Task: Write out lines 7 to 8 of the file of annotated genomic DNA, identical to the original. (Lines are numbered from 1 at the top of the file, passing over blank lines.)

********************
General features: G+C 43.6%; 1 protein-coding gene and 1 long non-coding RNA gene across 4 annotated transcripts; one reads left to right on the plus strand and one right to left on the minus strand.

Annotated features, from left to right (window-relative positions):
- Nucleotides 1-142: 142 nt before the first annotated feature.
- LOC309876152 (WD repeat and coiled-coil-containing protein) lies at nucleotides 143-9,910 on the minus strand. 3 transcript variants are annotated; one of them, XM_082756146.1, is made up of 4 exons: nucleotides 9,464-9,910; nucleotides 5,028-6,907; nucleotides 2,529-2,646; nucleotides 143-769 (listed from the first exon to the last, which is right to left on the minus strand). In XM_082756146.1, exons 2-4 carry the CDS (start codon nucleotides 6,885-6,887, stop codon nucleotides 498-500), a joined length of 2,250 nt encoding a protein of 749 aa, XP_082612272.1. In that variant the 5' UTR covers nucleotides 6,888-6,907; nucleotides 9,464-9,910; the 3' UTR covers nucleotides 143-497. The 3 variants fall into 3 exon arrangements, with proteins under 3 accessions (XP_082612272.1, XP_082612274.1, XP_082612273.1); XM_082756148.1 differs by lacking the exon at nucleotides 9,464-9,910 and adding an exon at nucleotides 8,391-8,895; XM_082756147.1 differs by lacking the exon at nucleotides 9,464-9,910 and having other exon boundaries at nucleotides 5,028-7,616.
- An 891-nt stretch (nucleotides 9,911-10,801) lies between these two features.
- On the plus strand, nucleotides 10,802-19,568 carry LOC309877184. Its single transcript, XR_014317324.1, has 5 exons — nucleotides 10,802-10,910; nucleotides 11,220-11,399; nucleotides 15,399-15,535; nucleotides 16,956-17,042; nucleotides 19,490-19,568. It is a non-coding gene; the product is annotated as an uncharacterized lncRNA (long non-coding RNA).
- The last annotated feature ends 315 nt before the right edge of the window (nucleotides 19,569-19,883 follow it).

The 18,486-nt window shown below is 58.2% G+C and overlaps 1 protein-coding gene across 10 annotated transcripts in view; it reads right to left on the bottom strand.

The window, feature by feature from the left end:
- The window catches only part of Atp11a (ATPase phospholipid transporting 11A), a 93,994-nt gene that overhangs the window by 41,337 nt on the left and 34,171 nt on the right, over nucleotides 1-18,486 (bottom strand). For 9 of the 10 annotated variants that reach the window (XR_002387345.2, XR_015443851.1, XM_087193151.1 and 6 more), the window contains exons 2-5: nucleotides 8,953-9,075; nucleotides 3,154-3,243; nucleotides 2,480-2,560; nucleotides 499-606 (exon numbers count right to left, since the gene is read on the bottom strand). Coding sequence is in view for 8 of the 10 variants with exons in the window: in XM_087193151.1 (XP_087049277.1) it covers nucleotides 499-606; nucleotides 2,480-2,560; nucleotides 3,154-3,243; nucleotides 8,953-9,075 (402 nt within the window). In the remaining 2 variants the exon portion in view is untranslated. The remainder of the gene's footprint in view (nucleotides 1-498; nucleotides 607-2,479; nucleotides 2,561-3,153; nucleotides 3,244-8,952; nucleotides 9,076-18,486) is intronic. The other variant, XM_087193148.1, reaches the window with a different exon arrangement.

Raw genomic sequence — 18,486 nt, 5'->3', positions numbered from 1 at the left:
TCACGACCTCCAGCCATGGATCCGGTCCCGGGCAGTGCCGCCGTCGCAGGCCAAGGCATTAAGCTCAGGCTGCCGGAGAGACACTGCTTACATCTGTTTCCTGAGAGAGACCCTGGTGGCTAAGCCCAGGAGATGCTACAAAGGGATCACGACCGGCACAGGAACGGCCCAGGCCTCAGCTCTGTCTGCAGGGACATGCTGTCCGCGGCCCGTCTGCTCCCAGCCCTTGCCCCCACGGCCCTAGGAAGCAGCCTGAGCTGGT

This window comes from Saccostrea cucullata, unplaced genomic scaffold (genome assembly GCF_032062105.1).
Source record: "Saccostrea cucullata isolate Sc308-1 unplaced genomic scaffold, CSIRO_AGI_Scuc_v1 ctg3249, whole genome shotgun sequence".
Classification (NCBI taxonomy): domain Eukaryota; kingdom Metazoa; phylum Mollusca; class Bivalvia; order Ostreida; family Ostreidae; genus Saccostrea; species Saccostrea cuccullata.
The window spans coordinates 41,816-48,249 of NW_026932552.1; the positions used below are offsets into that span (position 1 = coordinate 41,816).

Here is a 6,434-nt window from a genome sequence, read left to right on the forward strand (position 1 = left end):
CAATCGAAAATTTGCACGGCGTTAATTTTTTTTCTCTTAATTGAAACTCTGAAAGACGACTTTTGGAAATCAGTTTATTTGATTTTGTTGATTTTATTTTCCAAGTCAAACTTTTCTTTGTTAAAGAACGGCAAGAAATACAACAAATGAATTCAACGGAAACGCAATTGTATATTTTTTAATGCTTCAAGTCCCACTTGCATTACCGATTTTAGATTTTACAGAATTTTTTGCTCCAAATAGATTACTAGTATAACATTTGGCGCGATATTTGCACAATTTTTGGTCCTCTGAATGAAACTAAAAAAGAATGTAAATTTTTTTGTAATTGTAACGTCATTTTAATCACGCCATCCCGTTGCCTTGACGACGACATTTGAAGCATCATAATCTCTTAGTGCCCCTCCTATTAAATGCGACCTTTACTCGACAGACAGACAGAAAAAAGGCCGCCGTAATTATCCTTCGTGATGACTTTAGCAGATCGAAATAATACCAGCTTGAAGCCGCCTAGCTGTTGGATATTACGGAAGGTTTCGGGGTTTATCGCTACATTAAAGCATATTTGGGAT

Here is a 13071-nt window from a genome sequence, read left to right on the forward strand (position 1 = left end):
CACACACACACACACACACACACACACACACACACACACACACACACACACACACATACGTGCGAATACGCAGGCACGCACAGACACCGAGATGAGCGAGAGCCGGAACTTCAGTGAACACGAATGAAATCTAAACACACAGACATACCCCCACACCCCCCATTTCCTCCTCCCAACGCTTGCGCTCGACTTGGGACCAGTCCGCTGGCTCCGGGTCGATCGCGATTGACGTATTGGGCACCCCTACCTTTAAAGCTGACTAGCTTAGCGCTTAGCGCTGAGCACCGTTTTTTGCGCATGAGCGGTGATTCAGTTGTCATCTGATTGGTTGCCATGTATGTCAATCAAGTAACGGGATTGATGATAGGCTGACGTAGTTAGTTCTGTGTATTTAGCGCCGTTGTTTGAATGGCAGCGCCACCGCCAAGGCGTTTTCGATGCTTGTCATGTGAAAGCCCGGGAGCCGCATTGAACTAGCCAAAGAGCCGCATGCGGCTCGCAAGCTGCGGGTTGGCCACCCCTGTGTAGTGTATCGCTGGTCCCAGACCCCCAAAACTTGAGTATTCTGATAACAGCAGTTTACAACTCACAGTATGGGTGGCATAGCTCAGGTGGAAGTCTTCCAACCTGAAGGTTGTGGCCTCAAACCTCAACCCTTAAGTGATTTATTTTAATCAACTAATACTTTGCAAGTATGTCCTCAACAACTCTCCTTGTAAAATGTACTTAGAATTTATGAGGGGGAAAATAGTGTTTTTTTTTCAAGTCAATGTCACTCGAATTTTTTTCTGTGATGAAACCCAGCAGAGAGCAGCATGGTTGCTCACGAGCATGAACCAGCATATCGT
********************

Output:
- The last annotated feature ends 315 nt before the right edge of the window (nucleotides 19,569-19,883 follow it).

The 18,486-nt window shown below is 58.2% G+C and overlaps 1 protein-coding gene across 10 annotated transcripts in view; it reads right to left on the bottom strand.